People at high risk include people:

  • Over 65 years of age, or
  • with underlying health conditions including heart disease, lung disease, or diabetes, or
  • with weakened immune systems.

NCDHHS recommends that all facilities that serve as residential establishments for high-risk persons described above should restrict visitors. Exceptions should include end of life care or other emergent situations determined by the facility to necessitate a visit. If visitation is allowed, the visitor should be screened and restricted if they have a respiratory illness or potential exposure to COVID-19. Facilities are encouraged to implement social distancing measures and perform temperature and respiratory symptom screening of residents and staff. These establishments include settings such as nursing homes, independent and assisted living facilities, correction facilities, and facilities that care for medically vulnerable children.

We do not recommend pre-emptive school closure at this time but do recommend that schools and childcare centers cancel or reduce large events and gatherings (e.g., assemblies) and field trips, limit inter-school interactions, and consider distance or e-learning in some settings. Students at high risk should implement individual plans for distance or e-learning. School dismissals may be necessary when staff or student absenteeism impacts the ability to remain open. Short-term closures may also be necessary to facilitate public health investigation and/or cleaning if a case is diagnosed in a student or staff member.

NCDHHS recommends that employers and employees use teleworking technologies to the greatest extent possible, stagger work schedules, and consider canceling non-essential travel. Workplaces should hold larger meetings virtually, to the extent possible. Additionally, employers should arrange the workspace to optimize distance between employees, ideally at least six feet apart. Employers should urge high risk employees to stay home and urge employees to stay home when they are sick and maximize flexibility in sick leave benefits.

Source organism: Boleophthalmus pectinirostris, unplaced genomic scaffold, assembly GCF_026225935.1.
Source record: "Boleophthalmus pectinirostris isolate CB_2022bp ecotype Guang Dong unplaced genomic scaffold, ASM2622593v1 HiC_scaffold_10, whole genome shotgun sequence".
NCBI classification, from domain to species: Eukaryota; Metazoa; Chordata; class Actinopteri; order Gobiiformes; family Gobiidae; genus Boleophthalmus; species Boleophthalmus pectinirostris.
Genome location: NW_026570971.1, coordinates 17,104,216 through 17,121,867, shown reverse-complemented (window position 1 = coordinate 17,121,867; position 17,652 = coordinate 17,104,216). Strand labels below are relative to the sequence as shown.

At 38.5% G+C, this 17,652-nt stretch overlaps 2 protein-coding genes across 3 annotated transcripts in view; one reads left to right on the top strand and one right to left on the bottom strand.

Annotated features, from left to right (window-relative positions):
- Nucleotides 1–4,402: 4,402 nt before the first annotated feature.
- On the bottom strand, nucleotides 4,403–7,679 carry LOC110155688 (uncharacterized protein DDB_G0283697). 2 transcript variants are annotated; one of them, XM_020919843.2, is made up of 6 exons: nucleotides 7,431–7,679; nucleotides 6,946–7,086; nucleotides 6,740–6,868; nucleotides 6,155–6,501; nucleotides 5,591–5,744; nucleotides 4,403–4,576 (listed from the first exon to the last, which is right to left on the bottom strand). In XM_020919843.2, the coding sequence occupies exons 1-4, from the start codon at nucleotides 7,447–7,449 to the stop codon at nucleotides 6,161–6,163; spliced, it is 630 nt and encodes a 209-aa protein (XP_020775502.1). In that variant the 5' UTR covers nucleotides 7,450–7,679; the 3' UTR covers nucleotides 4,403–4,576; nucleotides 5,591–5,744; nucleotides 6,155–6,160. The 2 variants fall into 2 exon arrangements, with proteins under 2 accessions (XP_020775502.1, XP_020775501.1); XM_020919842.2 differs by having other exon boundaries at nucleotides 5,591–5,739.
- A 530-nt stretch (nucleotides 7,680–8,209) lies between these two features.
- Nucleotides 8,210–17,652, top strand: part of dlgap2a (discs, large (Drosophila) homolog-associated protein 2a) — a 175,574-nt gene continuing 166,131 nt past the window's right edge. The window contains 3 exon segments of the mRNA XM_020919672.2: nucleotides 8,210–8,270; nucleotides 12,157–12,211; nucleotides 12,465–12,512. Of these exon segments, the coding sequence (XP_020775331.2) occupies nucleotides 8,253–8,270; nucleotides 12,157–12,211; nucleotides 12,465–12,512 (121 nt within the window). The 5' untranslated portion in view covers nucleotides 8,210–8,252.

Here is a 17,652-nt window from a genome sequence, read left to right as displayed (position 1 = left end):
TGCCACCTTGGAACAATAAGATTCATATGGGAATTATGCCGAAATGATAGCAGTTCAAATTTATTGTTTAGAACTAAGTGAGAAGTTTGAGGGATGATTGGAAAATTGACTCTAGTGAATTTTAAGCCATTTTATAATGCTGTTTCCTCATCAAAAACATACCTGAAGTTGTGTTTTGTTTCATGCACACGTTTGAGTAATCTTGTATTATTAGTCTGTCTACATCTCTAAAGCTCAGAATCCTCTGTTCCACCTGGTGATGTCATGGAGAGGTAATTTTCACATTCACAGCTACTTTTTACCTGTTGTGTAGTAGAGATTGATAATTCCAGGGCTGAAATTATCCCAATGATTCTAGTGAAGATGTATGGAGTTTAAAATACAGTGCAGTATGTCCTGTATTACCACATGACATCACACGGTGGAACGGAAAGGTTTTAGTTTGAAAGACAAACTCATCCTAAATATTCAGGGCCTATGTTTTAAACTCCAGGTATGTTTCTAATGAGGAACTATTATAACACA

NCDHHS recommends that organizers of events that draw more than 100 people should cancel, postpone, modify these events or offer online streaming services. These events include large gatherings where people are in close contact (less than 6 feet), for example concerts, conferences, sporting events, faith-based events and other large gatherings.

Mass transit operators should maximize opportunities for cleaning and disinfection of frequently touched surfaces. People should avoid using use mass transit (e.g. buses, trains) while sick.

For more information on COVID-19 (novel coronavirus), please visit the Centers for Disease Control & Prevention (CDC) website at North Carolina resources can be found on the Division of Public Health website at

A COVID-19 toll free helpline has been set up to answer general, non-emergent questions at 1-866-462-3821. To submit questions online, go to and select “chat.”